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  • Writer's pictureSarah Tulej

I won't make you beautiful: from body positivity to body neutrality

Updated: Mar 11, 2023

Photo: Sarah Tulej

I’ve been on the hunt for a new bra lately.

Something that really struck me as I trawled the internet is how many brands are now using models of all shapes and sizes and ages. With different skin tones, showing belly rolls and wrinkles, even pimples.

I have to say, seeing this online does make me more accepting of my own body.

Like most people, I’ve struggled over the years with how I look. I had bad acne and braces as a teenager. I then suddenly put on weight after being put on the pill to help clear up my acne.

Which led to the bullshit of obsessing every minute over my weight and the size of my stomach, well into my thirties.

The positives of body positivity

In my opinion the body positivity movement has been a force for good.

It has brought to light the relentless body shaming that goes on. The media decides which bodies are deemed worthy of showing and which should be banned or censored, as happened to model Nyome Nicholas-Williams.

After posing for photographer Alex Cameron and posting the images online, Instagram deleted the image and warned Nyome that her account could be shut down. This despite millions of images being posted daily of nude, white, thin women with no repercussions.

Enter, body neutrality

But now there’s another movement - body neutrality - that is gaining popularity.

Body neutrality is about appreciating your body for what it can do (carry you up hills, birth babies, hear music), rather than for what it looks like.

Listening to the I-Weigh podcast the other day I heard self-titled ‘optimism doctor’ Dr Deepika Chopra talk about how neutrality as an emotional state (about your body, your life, etc) was hugely underrated. She spoke about how alienating it can feel for people going through difficult emotions when online spaces are designated "good vibes only."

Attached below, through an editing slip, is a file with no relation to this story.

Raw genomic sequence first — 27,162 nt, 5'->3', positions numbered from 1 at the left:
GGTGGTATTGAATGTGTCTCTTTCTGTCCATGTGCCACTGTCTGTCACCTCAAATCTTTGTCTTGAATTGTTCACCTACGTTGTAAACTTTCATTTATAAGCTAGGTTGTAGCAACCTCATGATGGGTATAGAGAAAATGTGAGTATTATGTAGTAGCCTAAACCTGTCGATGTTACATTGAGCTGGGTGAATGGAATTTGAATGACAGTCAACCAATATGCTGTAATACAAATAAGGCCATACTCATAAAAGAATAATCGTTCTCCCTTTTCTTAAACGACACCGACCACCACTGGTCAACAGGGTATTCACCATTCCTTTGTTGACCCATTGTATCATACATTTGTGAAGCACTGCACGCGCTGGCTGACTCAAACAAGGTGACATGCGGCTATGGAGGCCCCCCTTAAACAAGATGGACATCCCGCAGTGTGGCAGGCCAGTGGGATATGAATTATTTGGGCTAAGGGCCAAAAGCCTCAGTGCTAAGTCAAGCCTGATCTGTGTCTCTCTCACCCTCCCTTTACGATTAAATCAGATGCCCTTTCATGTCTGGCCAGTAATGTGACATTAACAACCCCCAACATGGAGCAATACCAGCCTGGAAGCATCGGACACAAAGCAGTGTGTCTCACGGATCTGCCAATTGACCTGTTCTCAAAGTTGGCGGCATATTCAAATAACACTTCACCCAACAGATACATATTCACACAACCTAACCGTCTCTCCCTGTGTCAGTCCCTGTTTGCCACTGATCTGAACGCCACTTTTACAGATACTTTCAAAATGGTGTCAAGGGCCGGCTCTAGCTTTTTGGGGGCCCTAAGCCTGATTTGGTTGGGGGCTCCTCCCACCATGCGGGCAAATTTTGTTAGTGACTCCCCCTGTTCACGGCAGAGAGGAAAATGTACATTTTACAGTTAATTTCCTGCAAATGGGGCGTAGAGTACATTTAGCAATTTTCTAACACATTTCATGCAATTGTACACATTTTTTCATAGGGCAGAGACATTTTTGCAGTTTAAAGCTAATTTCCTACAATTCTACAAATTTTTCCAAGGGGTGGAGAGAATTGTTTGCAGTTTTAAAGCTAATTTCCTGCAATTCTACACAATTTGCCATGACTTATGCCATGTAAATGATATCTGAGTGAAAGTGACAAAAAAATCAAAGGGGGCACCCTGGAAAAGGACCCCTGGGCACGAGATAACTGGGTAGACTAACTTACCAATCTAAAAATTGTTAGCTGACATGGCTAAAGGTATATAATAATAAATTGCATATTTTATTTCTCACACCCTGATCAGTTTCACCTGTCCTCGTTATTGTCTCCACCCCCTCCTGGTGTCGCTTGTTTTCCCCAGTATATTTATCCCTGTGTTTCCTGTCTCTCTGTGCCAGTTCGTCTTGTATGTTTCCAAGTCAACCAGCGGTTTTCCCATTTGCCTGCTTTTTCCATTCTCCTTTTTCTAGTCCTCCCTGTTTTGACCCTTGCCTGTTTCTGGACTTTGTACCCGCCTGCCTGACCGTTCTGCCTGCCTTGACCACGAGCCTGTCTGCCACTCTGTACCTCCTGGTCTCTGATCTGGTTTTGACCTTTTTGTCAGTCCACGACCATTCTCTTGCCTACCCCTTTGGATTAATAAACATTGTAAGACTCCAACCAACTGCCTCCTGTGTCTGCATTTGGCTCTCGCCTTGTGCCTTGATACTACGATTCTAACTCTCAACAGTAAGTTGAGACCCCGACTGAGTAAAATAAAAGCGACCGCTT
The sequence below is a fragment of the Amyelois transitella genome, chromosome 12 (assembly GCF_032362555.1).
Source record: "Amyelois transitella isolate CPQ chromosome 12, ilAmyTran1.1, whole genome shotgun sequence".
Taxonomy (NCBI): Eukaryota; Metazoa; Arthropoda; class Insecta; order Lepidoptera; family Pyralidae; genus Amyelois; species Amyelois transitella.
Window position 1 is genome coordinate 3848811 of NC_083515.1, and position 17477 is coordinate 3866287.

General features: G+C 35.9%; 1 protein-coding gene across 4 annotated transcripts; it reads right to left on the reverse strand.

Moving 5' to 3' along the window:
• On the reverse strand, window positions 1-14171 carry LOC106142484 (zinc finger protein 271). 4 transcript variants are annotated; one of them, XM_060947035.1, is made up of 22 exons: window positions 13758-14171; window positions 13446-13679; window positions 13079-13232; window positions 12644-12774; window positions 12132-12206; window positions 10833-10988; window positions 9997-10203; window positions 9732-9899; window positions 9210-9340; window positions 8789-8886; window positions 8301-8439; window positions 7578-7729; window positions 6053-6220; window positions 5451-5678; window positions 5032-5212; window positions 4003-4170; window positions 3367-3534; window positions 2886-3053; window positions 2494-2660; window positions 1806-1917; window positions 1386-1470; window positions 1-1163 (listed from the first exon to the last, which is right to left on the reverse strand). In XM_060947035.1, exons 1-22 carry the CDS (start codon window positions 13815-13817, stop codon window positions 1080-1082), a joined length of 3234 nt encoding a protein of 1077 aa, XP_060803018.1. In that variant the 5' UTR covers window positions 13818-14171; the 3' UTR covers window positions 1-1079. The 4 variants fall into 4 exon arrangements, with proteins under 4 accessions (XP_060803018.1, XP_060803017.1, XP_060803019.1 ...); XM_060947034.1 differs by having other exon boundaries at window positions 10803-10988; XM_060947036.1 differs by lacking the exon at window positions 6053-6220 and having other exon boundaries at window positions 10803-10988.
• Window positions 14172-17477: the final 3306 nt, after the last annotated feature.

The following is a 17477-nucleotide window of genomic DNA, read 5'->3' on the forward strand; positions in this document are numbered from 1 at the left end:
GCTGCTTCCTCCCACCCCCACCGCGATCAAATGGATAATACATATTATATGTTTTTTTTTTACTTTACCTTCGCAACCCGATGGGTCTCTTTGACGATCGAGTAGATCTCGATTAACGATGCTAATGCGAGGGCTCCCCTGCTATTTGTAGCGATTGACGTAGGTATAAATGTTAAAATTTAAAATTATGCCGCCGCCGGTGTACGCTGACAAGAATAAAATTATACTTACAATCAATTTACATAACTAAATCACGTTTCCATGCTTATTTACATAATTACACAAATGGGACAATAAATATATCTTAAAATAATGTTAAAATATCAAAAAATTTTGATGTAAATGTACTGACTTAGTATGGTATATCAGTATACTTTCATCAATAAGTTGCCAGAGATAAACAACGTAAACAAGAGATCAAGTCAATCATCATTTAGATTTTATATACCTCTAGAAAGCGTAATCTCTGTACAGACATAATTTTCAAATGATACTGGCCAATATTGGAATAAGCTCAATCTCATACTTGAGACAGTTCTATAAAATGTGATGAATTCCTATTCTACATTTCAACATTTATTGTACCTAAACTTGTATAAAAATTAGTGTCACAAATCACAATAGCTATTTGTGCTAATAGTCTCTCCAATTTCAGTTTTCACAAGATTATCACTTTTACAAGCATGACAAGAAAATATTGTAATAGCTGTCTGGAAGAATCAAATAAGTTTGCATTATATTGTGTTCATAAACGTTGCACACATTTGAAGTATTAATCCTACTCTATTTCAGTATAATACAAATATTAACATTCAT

Love yourself! Or else…

Chopra then went on to explain that it's extremely difficult to suddenly go from hating how we look to loving our bodies unconditionally. It’s just too deep-seated to shake off like that. Telling people to “love yourself!” can quickly become a militant or ‘toxic’ form of positivity that ignores the complexity of our lives and our relationship with ourselves.

So, taking the focus off having to love how we look to a cultivating a more neutral stance makes sense to me.

Photo: Sarah Tulej

I won't make you beautiful

When I write copy for my website, or social posts, I deliberately avoid giving specific tips on what to wear, or claiming that I will make people look beautiful in my photos (although in my opinion, they often look pretty damn good).

That's because I realise that lots of us struggle with how we look. I want people be themselves in front of the camera, to relax so they can tell their story and show their character to the people that matter to them.

To do that, it is not about hiding their flaws or focusing on their looks. It is about helping them take up space, capturing their spark, and helping them see all the positive things that the rest of the world sees.

Far too many of us shy away from being visible because of a fear of not looking good enough, and I want to help change that through the way that I photograph people. I want to be the photographer that serves people of all body types, genders and backgrounds.

What do you think? Had you heard of body neutrality? Has the body positivity movement helped you? Let me know...

Are you feeling like it's time to get some photos that show you as you really are? Drop me a hello and let's have a zero pressure chat.

Need some inspiration on the many ways you can use personal branding photography? Grab my free guide: 13 game-changing ways to use brand photos to grow your business.

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